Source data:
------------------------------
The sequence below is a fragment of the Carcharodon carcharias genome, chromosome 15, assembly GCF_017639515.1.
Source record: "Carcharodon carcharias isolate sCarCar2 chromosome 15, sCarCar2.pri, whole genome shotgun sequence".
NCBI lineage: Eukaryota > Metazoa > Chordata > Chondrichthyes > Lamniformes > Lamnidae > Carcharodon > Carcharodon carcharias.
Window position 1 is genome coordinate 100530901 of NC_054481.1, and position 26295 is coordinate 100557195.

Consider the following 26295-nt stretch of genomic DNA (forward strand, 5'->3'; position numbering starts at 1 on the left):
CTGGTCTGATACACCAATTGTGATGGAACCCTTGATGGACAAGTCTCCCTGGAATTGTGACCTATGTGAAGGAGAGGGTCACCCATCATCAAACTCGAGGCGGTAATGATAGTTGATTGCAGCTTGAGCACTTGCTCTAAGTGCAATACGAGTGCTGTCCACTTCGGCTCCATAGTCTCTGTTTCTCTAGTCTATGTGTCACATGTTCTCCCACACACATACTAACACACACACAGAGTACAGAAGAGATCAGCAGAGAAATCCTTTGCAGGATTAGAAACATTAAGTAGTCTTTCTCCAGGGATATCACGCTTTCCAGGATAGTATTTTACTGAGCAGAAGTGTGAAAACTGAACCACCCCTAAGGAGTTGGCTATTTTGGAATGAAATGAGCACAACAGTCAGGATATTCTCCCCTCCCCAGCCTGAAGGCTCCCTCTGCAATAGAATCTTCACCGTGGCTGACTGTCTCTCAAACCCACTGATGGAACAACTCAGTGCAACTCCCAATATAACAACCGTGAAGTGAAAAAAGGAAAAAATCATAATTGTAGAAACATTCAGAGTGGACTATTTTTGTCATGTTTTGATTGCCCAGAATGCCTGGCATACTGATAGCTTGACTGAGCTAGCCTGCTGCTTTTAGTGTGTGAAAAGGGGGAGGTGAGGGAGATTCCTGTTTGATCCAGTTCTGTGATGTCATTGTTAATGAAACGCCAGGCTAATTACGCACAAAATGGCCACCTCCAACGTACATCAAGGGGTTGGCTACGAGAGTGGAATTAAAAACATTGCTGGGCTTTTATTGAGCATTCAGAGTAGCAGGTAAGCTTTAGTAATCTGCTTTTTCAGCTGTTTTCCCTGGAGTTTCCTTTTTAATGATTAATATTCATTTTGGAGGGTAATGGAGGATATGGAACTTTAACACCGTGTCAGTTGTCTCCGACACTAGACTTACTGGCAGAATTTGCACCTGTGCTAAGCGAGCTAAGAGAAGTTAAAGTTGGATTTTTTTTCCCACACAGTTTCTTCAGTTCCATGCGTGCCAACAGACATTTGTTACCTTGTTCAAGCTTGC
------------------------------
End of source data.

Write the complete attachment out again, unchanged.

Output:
The sequence below is a fragment of the Carcharodon carcharias genome, chromosome 15, assembly GCF_017639515.1.
Source record: "Carcharodon carcharias isolate sCarCar2 chromosome 15, sCarCar2.pri, whole genome shotgun sequence".
NCBI lineage: Eukaryota > Metazoa > Chordata > Chondrichthyes > Lamniformes > Lamnidae > Carcharodon > Carcharodon carcharias.
Window position 1 is genome coordinate 100530901 of NC_054481.1, and position 26295 is coordinate 100557195.

Consider the following 26295-nt stretch of genomic DNA (forward strand, 5'->3'; position numbering starts at 1 on the left):
CTGGTCTGATACACCAATTGTGATGGAACCCTTGATGGACAAGTCTCCCTGGAATTGTGACCTATGTGAAGGAGAGGGTCACCCATCATCAAACTCGAGGCGGTAATGATAGTTGATTGCAGCTTGAGCACTTGCTCTAAGTGCAATACGAGTGCTGTCCACTTCGGCTCCATAGTCTCTGTTTCTCTAGTCTATGTGTCACATGTTCTCCCACACACATACTAACACACACACAGAGTACAGAAGAGATCAGCAGAGAAATCCTTTGCAGGATTAGAAACATTAAGTAGTCTTTCTCCAGGGATATCACGCTTTCCAGGATAGTATTTTACTGAGCAGAAGTGTGAAAACTGAACCACCCCTAAGGAGTTGGCTATTTTGGAATGAAATGAGCACAACAGTCAGGATATTCTCCCCTCCCCAGCCTGAAGGCTCCCTCTGCAATAGAATCTTCACCGTGGCTGACTGTCTCTCAAACCCACTGATGGAACAACTCAGTGCAACTCCCAATATAACAACCGTGAAGTGAAAAAAGGAAAAAATCATAATTGTAGAAACATTCAGAGTGGACTATTTTTGTCATGTTTTGATTGCCCAGAATGCCTGGCATACTGATAGCTTGACTGAGCTAGCCTGCTGCTTTTAGTGTGTGAAAAGGGGGAGGTGAGGGAGATTCCTGTTTGATCCAGTTCTGTGATGTCATTGTTAATGAAACGCCAGGCTAATTACGCACAAAATGGCCACCTCCAACGTACATCAAGGGGTTGGCTACGAGAGTGGAATTAAAAACATTGCTGGGCTTTTATTGAGCATTCAGAGTAGCAGGTAAGCTTTAGTAATCTGCTTTTTCAGCTGTTTTCCCTGGAGTTTCCTTTTTAATGATTAATATTCATTTTGGAGGGTAATGGAGGATATGGAACTTTAACACCGTGTCAGTTGTCTCCGACACTAGACTTACTGGCAGAATTTGCACCTGTGCTAAGCGAGCTAAGAGAAGTTAAAGTTGGATTTTTTTTCCCACACAGTTTCTTCAGTTCCATGCGTGCCAACAGACATTTGTTACCTTGTTCAAGCTTGC